By 1807, Mary Chatham was what we would now describe as clinically depressed. She continued appearing in public life – her husband was, after all, a cabinet minister – but the strain of keeping up a pretence of normality was distressingly obvious to her family. Her unmarried sister Georgiana kept Mary’s doctor, Henry Vaughan (later Sir Henry Halford), updated on her outbursts of violence, shocking language and threats of suicide. Following what was probably an unsuccessful attempt to end her life in October 1807, Mary at last disappeared from public life. She did not return to it for two years.
The impact of Lady Chatham’s illness on her marriage was worse than anything she and her husband had ever experienced. At first, Chatham refused to believe what was happening. He was always inclined to pretend that tremendous personal crises did not exist, and it took him months to realise his wife was extremely ill. “Nobody thinks her well, but him,” Georgiana Townshend remarked sadly.[ref][Georgiana Townshend] to Dr Vaughan, 14 April , Leicestershire Record Office Halford MSS DG 24/819/1.[/ref] Eventually, of course, Chatham could no longer hide from the truth, and he and Mary spent much of the following two years apart as she recovered and he tried to focus on his public career.
Remarkably, their marriage survived. When Mary recovered in 1809, the pair returned to public life together as though nothing had happened. This is not to say Mary’s illness did not leave deep scars. Hints that their relationship was overshadowed by the fear of relapse appeared in Chatham’s private correspondence. He kept bad news from her, made decisions alone, and admitted he tried his best to “make everything appear to the best”.[ref]Chatham to Mrs Stapleton, 2 December 1810, National Army Museum Combermere MSS 8408-114.[/ref]
Chatham was right to be worried, although for nine years Lady Chatham was perfectly healthy. In March 1818, however, she relapsed. The symptoms of violence, self-harm and deep depression were almost exactly the same. This time Chatham, by now out of office, nursed his wife more or less alone. He was now in his mid-sixties himself, and friends noticed the effects of the strain on his health: “He cannot much longer support such a scene of suffering.”[ref]Elizabeth Tomline to Sir Henry Halford, [September 1819], Suffolk Record Office Pretyman-Tomline MSS HA 119/562/716.[/ref] Chatham was eventually persuaded to hire a “companion” skilled in cases of insanity to allow himself a few days of relief, but to his credit he strongly resisted his doctor’s suggestions of straitjacketing, and never failed to add Lady Chatham’s remembrances to his letters, even when she was at her worst. (This was in stark contrast to Lady Chatham’s doctor, who referred to her as a “poor Creature”.)[ref]Sir Henry Halford to Elizabeth Tomline, 10 September 1819, Suffolk Record Office Pretyman-Tomline MSS HA 119/562/716.[/ref]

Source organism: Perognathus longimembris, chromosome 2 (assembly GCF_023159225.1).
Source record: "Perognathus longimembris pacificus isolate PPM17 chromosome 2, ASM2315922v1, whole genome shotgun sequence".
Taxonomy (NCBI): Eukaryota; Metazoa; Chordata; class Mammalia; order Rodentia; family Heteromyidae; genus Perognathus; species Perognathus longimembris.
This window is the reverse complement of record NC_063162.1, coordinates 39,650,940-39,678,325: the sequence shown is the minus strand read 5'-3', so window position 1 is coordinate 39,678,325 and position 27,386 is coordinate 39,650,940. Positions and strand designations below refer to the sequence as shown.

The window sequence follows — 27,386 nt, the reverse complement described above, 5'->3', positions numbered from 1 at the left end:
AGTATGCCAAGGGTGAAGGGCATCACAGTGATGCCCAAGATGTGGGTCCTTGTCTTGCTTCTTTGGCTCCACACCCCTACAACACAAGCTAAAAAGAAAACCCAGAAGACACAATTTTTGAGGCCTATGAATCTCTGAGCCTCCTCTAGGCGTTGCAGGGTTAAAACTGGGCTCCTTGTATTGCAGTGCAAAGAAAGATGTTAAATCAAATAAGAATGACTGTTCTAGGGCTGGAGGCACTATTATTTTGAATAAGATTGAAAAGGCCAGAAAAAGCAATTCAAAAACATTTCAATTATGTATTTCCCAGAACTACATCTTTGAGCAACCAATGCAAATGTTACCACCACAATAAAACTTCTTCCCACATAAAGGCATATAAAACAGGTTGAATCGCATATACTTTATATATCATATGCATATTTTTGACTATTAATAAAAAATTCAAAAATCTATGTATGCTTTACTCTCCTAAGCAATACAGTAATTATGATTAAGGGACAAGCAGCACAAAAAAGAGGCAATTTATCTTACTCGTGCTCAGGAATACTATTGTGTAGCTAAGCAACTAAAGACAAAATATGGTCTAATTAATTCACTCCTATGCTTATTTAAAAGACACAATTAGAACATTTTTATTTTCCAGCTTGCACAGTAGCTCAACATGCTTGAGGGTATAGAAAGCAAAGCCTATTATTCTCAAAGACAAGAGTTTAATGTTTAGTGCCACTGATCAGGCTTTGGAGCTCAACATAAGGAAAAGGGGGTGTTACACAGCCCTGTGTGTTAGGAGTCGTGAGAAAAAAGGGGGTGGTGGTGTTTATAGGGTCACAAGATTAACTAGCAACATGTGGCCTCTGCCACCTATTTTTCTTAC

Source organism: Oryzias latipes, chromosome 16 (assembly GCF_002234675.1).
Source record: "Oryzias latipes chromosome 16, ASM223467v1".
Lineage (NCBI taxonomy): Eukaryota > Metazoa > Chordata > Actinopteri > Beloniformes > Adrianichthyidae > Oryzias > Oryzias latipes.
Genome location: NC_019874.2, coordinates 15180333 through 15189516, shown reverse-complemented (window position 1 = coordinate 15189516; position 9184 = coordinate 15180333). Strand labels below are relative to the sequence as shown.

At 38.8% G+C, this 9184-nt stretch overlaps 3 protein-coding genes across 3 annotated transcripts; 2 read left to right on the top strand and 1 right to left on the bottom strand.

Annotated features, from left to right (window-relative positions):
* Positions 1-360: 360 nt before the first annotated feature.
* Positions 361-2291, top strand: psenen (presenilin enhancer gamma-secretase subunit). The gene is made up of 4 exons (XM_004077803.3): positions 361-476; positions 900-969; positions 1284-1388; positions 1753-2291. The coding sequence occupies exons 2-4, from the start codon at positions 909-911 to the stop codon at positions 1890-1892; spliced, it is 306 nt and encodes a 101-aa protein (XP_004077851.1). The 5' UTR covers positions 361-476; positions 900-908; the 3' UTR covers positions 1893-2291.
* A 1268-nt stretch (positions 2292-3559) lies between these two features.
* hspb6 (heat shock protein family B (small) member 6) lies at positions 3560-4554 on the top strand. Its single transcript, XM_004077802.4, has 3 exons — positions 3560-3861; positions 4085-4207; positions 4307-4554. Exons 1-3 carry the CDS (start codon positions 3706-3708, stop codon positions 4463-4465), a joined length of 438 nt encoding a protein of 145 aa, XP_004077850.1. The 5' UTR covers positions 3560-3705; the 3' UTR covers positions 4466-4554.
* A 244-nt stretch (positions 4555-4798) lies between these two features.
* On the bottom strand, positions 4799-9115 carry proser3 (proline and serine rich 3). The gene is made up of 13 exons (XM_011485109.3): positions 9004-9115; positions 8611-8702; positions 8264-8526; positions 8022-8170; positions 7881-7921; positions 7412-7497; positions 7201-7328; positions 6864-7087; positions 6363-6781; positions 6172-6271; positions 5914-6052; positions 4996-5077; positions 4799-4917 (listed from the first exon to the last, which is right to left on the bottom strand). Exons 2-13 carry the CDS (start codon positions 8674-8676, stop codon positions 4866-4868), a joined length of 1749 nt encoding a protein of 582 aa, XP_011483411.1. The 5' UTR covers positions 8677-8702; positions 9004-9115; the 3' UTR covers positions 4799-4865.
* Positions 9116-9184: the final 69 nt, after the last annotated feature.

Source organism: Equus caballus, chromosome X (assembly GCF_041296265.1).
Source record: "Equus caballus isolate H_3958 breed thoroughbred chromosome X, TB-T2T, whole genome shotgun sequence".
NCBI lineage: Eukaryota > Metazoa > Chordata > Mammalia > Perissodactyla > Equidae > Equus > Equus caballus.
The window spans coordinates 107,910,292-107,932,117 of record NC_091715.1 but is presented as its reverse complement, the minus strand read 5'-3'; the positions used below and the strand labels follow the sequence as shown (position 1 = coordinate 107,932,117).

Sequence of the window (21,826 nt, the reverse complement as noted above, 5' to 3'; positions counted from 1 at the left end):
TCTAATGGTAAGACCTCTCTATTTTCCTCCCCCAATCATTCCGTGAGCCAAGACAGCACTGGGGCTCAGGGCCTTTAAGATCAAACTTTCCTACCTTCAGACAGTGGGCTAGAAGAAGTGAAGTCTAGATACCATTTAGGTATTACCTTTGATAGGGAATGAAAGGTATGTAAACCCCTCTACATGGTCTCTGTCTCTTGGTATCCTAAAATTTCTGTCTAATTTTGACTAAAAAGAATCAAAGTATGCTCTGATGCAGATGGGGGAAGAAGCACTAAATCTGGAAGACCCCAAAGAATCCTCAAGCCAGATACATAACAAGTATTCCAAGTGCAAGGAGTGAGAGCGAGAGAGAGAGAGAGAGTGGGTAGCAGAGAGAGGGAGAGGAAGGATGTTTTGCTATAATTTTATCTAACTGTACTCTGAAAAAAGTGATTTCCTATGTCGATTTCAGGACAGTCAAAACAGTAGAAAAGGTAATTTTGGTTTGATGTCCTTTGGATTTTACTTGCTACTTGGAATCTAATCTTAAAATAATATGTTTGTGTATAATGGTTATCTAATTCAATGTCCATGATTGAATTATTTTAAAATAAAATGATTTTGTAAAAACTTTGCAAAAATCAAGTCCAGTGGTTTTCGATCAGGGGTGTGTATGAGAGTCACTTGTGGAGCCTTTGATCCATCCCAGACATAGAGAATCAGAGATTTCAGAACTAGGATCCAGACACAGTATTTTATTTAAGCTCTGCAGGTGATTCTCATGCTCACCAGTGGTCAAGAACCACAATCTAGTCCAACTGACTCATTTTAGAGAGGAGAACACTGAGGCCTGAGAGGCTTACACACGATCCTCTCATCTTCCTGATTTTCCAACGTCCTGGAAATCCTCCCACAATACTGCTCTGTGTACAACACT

The end came on 21 May 1821, and it was just as tragic as the rest of the story. At five in the evening Lady Chatham, who had been ill, took a glass of barley water and brandy mixed with laudanum and went early to bed. She never woke up. Chatham was at dinner with a guest at the time; it was his guest who found Mary lying as though in a deep sleep, “without a feature altered”.[ref]William Sloane to the Duke of Rutland, 22 May 1821, Belvoir Castle Manuscripts.[/ref]
Friends and family expressed relief that she was at last relieved from her suffering, but Chatham was devastated. He did not recover from losing his wife for at least a year, and displayed signs of profound depression far beyond that. Despite her mental problems, Mary had still been the only family he had left.
On Chatham’s death in 1835, one of the heirlooms passed down to his executors – his great-nephews, as he and his wife never managed to have any children of their own – was a portrait miniature of Mary Chatham from 1789. The miniature is still in the family’s possession today. It depicts a fresh-faced, 26-year-old girl dressed to the height of fashion, peering coyly at the viewer from under an enormous hat. To Chatham, the miniature must have been memories of happy times.